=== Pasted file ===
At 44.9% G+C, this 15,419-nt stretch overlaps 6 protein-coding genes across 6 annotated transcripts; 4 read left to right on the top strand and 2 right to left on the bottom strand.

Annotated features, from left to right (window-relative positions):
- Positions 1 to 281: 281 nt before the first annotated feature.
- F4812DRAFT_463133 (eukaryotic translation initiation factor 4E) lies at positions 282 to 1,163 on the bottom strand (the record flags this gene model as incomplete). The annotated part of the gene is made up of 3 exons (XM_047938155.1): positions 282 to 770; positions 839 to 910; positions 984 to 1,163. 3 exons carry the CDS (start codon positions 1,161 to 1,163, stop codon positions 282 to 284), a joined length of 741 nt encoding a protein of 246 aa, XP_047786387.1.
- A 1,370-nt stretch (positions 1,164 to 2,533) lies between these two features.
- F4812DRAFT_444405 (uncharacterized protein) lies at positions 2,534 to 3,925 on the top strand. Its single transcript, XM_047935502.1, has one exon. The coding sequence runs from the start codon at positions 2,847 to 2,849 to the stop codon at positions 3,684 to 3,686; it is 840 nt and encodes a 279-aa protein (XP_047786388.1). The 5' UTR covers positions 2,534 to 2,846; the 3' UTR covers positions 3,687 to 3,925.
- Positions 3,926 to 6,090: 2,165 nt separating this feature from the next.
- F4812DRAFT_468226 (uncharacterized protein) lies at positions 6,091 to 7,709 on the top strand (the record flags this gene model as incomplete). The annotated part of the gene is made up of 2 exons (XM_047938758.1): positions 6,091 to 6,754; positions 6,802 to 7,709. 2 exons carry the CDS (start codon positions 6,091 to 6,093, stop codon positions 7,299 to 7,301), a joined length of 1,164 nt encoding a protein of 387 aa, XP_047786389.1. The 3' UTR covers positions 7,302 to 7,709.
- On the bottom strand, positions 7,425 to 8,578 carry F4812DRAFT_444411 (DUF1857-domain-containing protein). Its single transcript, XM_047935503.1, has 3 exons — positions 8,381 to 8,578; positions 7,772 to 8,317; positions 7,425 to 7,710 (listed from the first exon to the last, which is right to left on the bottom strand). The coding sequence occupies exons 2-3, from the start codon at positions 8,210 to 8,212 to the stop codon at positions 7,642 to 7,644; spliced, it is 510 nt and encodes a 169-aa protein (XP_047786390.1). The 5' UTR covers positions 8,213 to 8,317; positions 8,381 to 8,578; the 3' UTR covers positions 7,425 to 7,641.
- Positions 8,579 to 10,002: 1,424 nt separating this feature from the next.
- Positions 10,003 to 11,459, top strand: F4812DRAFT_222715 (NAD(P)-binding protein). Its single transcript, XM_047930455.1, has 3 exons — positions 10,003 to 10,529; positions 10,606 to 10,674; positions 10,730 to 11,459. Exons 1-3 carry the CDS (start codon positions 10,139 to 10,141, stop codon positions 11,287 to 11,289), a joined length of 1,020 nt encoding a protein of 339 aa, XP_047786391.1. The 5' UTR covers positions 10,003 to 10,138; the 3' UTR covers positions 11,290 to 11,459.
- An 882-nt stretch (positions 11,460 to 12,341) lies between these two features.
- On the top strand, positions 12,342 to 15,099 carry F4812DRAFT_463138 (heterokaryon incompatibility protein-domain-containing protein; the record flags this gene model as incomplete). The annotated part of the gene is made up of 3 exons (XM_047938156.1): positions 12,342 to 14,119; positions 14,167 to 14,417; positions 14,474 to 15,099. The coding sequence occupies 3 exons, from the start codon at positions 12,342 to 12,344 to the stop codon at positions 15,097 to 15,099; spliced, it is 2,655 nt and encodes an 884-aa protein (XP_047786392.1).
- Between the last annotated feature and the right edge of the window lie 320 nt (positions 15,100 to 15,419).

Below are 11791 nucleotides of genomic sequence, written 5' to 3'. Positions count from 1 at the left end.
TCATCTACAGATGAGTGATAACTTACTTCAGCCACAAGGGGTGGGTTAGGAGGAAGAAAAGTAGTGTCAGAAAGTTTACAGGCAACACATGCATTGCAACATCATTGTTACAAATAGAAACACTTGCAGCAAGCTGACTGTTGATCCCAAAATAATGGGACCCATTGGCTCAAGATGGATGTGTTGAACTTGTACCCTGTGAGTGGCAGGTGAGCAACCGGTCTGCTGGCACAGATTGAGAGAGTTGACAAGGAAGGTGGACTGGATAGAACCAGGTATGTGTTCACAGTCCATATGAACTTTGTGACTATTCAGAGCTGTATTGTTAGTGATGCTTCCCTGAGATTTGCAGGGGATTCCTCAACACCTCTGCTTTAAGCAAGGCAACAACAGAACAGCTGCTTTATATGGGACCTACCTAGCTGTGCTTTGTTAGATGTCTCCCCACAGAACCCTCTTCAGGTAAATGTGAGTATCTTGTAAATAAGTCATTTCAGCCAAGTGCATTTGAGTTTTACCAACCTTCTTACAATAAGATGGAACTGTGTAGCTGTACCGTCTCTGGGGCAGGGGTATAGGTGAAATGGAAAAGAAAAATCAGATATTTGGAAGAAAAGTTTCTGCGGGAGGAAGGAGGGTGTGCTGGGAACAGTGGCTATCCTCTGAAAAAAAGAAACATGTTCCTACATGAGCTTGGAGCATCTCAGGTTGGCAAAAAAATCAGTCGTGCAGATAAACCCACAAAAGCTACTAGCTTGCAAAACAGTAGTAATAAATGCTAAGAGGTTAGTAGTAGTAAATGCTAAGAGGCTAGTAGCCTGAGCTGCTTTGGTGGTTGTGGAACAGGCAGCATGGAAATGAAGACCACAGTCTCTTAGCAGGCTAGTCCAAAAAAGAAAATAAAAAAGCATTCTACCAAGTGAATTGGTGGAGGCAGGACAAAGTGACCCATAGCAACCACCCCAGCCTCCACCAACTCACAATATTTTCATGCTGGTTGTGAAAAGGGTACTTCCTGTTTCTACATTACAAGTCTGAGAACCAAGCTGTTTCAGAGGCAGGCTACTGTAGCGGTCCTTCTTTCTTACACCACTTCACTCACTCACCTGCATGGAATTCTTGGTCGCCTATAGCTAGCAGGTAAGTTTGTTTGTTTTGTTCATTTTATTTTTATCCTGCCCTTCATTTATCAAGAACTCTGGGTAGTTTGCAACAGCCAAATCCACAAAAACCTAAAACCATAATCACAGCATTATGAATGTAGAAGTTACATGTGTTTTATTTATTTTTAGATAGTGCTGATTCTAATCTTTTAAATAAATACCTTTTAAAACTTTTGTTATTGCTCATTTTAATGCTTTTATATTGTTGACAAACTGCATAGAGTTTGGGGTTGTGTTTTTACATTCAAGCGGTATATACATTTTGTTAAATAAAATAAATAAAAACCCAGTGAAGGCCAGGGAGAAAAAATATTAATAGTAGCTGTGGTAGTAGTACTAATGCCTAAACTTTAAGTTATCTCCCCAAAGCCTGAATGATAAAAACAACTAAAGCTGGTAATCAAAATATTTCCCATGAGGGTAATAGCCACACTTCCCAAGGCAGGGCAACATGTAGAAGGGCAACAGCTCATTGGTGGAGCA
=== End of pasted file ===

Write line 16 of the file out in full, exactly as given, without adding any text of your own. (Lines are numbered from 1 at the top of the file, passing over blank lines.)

TCATCTACAGATGAGTGATAACTTACTTCAGCCACAAGGGGTGGGTTAGGAGGAAGAAAAGTAGTGTCAGAAAGTTTACAGGCAACACATGCATTGCAACATCATTGTTACAAATAGAAACACTTGCAGCAAGCTGACTGTTGATCCCAAAATAATGGGACCCATTGGCTCAAGATGGATGTGTTGAACTTGTACCCTGTGAGTGGCAGGTGAGCAACCGGTCTGCTGGCACAGATTGAGAGAGTTGACAAGGAAGGTGGACTGGATAGAACCAGGTATGTGTTCACAGTCCATATGAACTTTGTGACTATTCAGAGCTGTATTGTTAGTGATGCTTCCCTGAGATTTGCAGGGGATTCCTCAACACCTCTGCTTTAAGCAAGGCAACAACAGAACAGCTGCTTTATATGGGACCTACCTAGCTGTGCTTTGTTAGATGTCTCCCCACAGAACCCTCTTCAGGTAAATGTGAGTATCTTGTAAATAAGTCATTTCAGCCAAGTGCATTTGAGTTTTACCAACCTTCTTACAATAAGATGGAACTGTGTAGCTGTACCGTCTCTGGGGCAGGGGTATAGGTGAAATGGAAAAGAAAAATCAGATATTTGGAAGAAAAGTTTCTGCGGGAGGAAGGAGGGTGTGCTGGGAACAGTGGCTATCCTCTGAAAAAAAGAAACATGTTCCTACATGAGCTTGGAGCATCTCAGGTTGGCAAAAAAATCAGTCGTGCAGATAAACCCACAAAAGCTACTAGCTTGCAAAACAGTAGTAATAAATGCTAAGAGGTTAGTAGTAGTAAATGCTAAGAGGCTAGTAGCCTGAGCTGCTTTGGTGGTTGTGGAACAGGCAGCATGGAAATGAAGACCACAGTCTCTTAGCAGGCTAGTCCAAAAAAGAAAATAAAAAAGCATTCTACCAAGTGAATTGGTGGAGGCAGGACAAAGTGACCCATAGCAACCACCCCAGCCTCCACCAACTCACAATATTTTCATGCTGGTTGTGAAAAGGGTACTTCCTGTTTCTACATTACAAGTCTGAGAACCAAGCTGTTTCAGAGGCAGGCTACTGTAGCGGTCCTTCTTTCTTACACCACTTCACTCACTCACCTGCATGGAATTCTTGGTCGCCTATAGCTAGCAGGTAAGTTTGTTTGTTTTGTTCATTTTATTTTTATCCTGCCCTTCATTTATCAAGAACTCTGGGTAGTTTGCAACAGCCAAATCCACAAAAACCTAAAACCATAATCACAGCATTATGAATGTAGAAGTTACATGTGTTTTATTTATTTTTAGATAGTGCTGATTCTAATCTTTTAAATAAATACCTTTTAAAACTTTTGTTATTGCTCATTTTAATGCTTTTATATTGTTGACAAACTGCATAGAGTTTGGGGTTGTGTTTTTACATTCAAGCGGTATATACATTTTGTTAAATAAAATAAATAAAAACCCAGTGAAGGCCAGGGAGAAAAAATATTAATAGTAGCTGTGGTAGTAGTACTAATGCCTAAACTTTAAGTTATCTCCCCAAAGCCTGAATGATAAAAACAACTAAAGCTGGTAATCAAAATATTTCCCATGAGGGTAATAGCCACACTTCCCAAGGCAGGGCAACATGTAGAAGGGCAACAGCTCATTGGTGGAGCA